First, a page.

Rondae Hollis-Jefferson returned to the Brooklyn Nets lineup in a subtle way, although his impact inside the locker room was louder than anybody would see on TV or in the box score.
I was at Monday’s game, as per usual, and didn’t make it inside the scrum for Hollis-Jefferson’s talk with the media. I enjoy listening to hear him speak particularly because of the leadership role I’ve seen grown in him since I first interviewed him as a rookie.
I stuck around and noticed Hollis-Jefferson had a New York Islanders jersey with “CHAP” written on the back. It’s an acronym - a philosophy – that has stuck around with him since he was young.
“Calm, Humble and Patient.”
I realized how much of a leader RHJ is for this team – on and off the court. He’s only 23-years-old, but he’s been around long enough to understand that it’s key to stay calm and optimistic even when times are tough. This has been his outlook on life since he was a kid.
His outlook since he entered the league. The only Net still standing from the old era.
He was one of my first feature stories while covering the Nets. After I saw the story about him buying his mother a house, I knew the Nets drafted a young man with character – the final and perhaps only gift Billy King left for Sean Marks and Kenny Atkinson.
It’s worth reading if you want to know about his journey, and how adversity helped mold him. We sat down, and I told him about some of my struggles growing up, too. Empathy is something that cannot be taught.
I recognized a humbleness in his tone, and still do. In this league, especially with the turnover in Brooklyn from the changing of the guards (King to Marks), I was unsure if he would stick around as long as currently has.
“It’s a way of life,” he told Cory Wright, formerly of BrooklynNets.com now writing for the Islanders. “Be calm through everything, adversity, the trials and things you go through. Be humble through all the praise and success you’ll get. Be patient. Nothing happens overnight.”
When I saw “CHAP” written on the back of the jersey, I thought how much Hollis-Jefferson has grown since my interview with him.
I thought of rookie Jarrett Allen, and what he told the media maybe 10 minutes prior.
“It was good having them [Hollis-Jefferson, LeVert] back, even off the court, like basketball aside, just having them play again, having our teammates healthy.”
Allen is articulate and careful with what he says. He might be a rookie, but he said “off the court” for a reason. These are two guys that have become so important to the growth of this team. It’s natural. No trademark or no nickname. They’re just, “brothers” as they call one another.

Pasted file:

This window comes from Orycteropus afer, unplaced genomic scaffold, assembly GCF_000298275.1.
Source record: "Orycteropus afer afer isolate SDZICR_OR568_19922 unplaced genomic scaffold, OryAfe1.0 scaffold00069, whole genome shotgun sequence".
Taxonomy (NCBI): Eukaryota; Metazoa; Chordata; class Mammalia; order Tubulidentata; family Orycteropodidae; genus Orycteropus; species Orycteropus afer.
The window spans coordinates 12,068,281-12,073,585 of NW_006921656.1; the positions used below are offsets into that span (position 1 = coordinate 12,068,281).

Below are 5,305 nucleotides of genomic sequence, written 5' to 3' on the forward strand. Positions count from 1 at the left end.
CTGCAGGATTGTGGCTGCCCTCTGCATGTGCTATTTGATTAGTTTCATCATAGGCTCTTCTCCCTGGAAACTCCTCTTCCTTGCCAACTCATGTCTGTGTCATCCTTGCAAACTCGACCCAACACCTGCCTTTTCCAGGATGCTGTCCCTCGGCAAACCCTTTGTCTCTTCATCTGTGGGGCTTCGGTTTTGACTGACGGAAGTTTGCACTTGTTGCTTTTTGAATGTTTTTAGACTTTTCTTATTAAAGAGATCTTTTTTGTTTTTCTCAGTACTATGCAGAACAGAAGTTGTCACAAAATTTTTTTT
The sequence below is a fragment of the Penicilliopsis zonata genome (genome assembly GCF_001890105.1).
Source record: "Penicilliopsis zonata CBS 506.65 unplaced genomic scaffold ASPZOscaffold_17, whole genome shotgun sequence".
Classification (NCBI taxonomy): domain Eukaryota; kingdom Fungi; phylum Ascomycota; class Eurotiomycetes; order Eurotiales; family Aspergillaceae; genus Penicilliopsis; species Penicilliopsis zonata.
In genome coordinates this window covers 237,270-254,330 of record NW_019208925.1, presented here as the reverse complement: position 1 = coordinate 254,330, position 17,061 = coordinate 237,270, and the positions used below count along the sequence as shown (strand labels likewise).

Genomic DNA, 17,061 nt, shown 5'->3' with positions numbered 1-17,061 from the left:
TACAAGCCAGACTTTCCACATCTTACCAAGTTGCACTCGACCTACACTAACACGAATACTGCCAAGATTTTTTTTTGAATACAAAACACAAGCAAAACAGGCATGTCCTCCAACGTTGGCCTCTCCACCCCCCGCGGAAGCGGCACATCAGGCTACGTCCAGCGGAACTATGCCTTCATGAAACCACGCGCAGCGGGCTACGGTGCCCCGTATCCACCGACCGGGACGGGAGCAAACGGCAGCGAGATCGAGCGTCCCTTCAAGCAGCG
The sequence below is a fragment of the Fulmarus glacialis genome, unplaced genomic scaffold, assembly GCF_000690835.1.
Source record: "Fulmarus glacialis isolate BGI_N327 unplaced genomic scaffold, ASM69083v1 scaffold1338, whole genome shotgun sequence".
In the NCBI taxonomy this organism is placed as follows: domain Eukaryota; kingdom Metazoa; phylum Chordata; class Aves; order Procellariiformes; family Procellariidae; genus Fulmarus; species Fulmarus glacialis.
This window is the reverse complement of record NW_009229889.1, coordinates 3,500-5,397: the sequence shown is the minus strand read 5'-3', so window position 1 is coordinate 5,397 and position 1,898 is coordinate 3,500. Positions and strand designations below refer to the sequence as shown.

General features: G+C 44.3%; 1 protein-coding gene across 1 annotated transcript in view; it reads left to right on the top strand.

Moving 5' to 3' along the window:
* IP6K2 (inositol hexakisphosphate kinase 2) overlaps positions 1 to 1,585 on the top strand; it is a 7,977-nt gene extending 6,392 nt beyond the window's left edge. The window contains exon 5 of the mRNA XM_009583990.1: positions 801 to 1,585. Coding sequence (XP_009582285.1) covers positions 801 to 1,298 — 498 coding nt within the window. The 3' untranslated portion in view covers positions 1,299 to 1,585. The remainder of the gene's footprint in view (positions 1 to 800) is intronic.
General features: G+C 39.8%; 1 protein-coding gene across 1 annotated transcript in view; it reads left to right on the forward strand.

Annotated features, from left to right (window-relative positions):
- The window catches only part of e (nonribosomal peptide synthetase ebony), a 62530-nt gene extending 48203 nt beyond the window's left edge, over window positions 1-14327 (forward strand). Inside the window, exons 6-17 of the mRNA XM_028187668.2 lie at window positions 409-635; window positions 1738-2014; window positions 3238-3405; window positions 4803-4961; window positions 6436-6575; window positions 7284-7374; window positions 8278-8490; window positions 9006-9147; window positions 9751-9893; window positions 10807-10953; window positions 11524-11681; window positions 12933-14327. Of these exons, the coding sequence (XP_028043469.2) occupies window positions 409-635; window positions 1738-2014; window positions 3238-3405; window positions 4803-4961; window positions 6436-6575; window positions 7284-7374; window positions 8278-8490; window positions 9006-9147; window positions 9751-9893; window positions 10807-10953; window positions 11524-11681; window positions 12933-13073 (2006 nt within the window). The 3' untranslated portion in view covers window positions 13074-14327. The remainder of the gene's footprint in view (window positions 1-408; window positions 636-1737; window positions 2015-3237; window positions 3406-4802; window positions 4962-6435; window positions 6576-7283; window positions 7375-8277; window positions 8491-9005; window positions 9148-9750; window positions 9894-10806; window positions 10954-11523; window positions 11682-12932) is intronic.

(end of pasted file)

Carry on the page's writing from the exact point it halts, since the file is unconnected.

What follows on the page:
Just watch this video of them two with Michael Grady.
“We always call each other brothers,” Hollis-Jefferson told NetsDaily about LeVert in an interview in 2017. “We always try to say, ‘brother, brother, brother!’ you know, put that bug in each others ears just so each of us know that we’re always here for one another.”
Rondae suffered a groin injury in the middle of a blowout game against Milwaukee in late January. He missed the next 11 games and the Nets went 1-10 during that time. It isn’t a coincidence. He’s second on the team in scoring (14.2) and second in rebounding as well (6.4).
“People get confused with being a leader by what they say,” Hollis-Jefferson said earlier in the season. “It’s about what you do and your work ethic and how you come in every day.”
He’s come a long way from that guy who had a “broken shot” coming out of college. A 47 percent shooting clip ain’t too shabby. He’s come a long way. Where he was versus where he is today completes his acronym, individually speaking.
Calm, Humble and Patient.
The entire acronym sticks with you because it can represent what the Nets’ philosophy is right now. They aren’t panicking because of their record nor the draft pick in Cleveland. Certainly not satisfied by any means, but they do see progress. They have the same amount of wins as last year with 21 games left. Staying calm is key.
They’re a humble group of individuals, as they should be considering they’re still young and sit at the bottom of the league. That said, they’ve stood together – from management to the coaching staff and down to the players. It’s real easy for players to get cocky as they get better. They’re only human. But so far, they’ve all said the right things, done all the right things.
This thing could’ve strayed off – and it still can if they don’t stick to their plan… Patience.
It’s been preached since day one and it’s still being preached to this very day. No development will be rushed. This entire turnaround will fail if they try to make quick fixes, the same thing that got them in this mess.
At 20-41, it’s hard to commend the Nets on paper because it doesn’t look good. But they’re heading in the right direction and it’s in large part due to a leader like Hollis-Jefferson. He came back and scored seven points and grabbed four rebounds in Brooklyn’s first victory since January 31.
While the Nets might not be good, Rondae Hollis-Jefferson is. And it’s good to see him back on the court and in the locker room. He’s progressed on the court, displays quality character and plays every game like it’s his last.
He is a Brooklyn Net.